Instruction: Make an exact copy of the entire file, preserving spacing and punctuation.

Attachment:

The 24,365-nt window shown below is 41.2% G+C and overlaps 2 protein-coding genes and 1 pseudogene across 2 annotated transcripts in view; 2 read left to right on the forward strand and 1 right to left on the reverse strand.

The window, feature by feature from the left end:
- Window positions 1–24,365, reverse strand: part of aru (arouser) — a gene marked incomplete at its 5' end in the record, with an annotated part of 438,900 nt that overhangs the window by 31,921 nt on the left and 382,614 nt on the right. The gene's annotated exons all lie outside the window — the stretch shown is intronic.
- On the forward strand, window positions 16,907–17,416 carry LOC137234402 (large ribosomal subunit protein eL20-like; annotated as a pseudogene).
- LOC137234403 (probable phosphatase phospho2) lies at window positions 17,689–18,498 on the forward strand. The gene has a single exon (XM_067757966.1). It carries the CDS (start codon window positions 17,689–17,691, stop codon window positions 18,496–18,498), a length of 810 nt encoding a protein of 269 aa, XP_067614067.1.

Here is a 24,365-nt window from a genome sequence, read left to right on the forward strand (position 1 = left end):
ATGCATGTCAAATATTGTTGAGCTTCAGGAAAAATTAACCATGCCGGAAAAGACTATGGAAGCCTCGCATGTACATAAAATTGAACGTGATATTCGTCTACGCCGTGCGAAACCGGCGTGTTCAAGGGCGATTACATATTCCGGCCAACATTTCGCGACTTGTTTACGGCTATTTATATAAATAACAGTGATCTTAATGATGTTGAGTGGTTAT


The 24,365-nt window shown below is 41.2% G+C and overlaps 2 protein-coding genes and 1 pseudogene across 2 annotated transcripts in view; 2 read left to right on the forward strand and 1 right to left on the reverse strand.

The window, feature by feature from the left end:
- Window positions 1–24,365, reverse strand: part of aru (arouser) — a gene marked incomplete at its 5' end in the record, with an annotated part of 438,900 nt that overhangs the window by 31,921 nt on the left and 382,614 nt on the right. The gene's annotated exons all lie outside the window — the stretch shown is intronic.
- On the forward strand, window positions 16,907–17,416 carry LOC137234402 (large ribosomal subunit protein eL20-like; annotated as a pseudogene).
- LOC137234403 (probable phosphatase phospho2) lies at window positions 17,689–18,498 on the forward strand. The gene has a single exon (XM_067757966.1). It carries the CDS (start codon window positions 17,689–17,691, stop codon window positions 18,496–18,498), a length of 810 nt encoding a protein of 269 aa, XP_067614067.1.

Here is a 24,365-nt window from a genome sequence, read left to right on the forward strand (position 1 = left end):
ATGCATGTCAAATATTGTTGAGCTTCAGGAAAAATTAACCATGCCGGAAAAGACTATGGAAGCCTCGCATGTACATAAAATTGAACGTGATATTCGTCTACGCCGTGCGAAACCGGCGTGTTCAAGGGCGATTACATATTCCGGCCAACATTTCGCGACTTGTTTACGGCTATTTATATAAATAACAGTGATCTTAATGATGTTGAGTGGTTAT